Journal Article
Research Support, Non-U.S. Gov't
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Diabetes Mellitus is Associated With Mortality in Acute Pancreatitis.

BACKGROUND AND AIM: Predicting severe pancreatitis is important for early aggressive management of patients with acute pancreatitis (AP). Despite the established role of diabetes mellitus (DM) in the risk of AP, the impact of DM on the clinical outcome in AP has not been fully elucidated. The objective of this study was to assess the risk of mortality and severity in AP among patients with type-2 DM.

METHODS: Patients diagnosed with first attacks of AP were enrolled from January 2013 to June 2015.

RESULTS: A total of 201 patients (63.2% male, mean age, 59.4 y) with AP were included. Etiologies included gallstones (51.2%), alcohol (37.3%), hypertriglyceridemia (2%), and idiopathic causes (9.5%). There were 54 AP patients (26.9%) with type-2 DM. Severity indices in AP, such as Atlanta Classification (severe), Ranson score, and Bedside Index of Severity in Acute Pancreatitis, were higher in subjects with DM than those without DM. Prevalence of intensive care unit admission and mortality were higher in AP patients with DM compared with those without DM. The association between DM and increased risk of mortality in AP remained statistically significant even after adjustments for confounding factors and Atlanta Classification (odds ratio, 7.76, 95% confidence interval, 1.26-47.63, P=0.027).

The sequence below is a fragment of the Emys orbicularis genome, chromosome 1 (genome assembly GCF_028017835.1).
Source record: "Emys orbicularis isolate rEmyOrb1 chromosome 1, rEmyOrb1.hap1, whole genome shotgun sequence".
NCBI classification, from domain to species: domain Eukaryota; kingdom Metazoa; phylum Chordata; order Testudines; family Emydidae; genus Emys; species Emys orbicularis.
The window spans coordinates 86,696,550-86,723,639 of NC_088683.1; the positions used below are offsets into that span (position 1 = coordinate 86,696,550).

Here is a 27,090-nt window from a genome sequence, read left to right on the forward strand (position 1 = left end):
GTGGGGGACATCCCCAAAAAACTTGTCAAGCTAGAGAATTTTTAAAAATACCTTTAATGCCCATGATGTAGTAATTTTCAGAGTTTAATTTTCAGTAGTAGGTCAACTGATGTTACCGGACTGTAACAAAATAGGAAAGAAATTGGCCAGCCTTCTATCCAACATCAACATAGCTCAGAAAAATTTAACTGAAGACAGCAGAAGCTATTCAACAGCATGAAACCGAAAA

CONCLUSIONS: Type-2 DM was associated with severity and increased mortality in patients with AP. Our findings provide evidence of the potential role of DM in the pathogenesis and management of severe AP.

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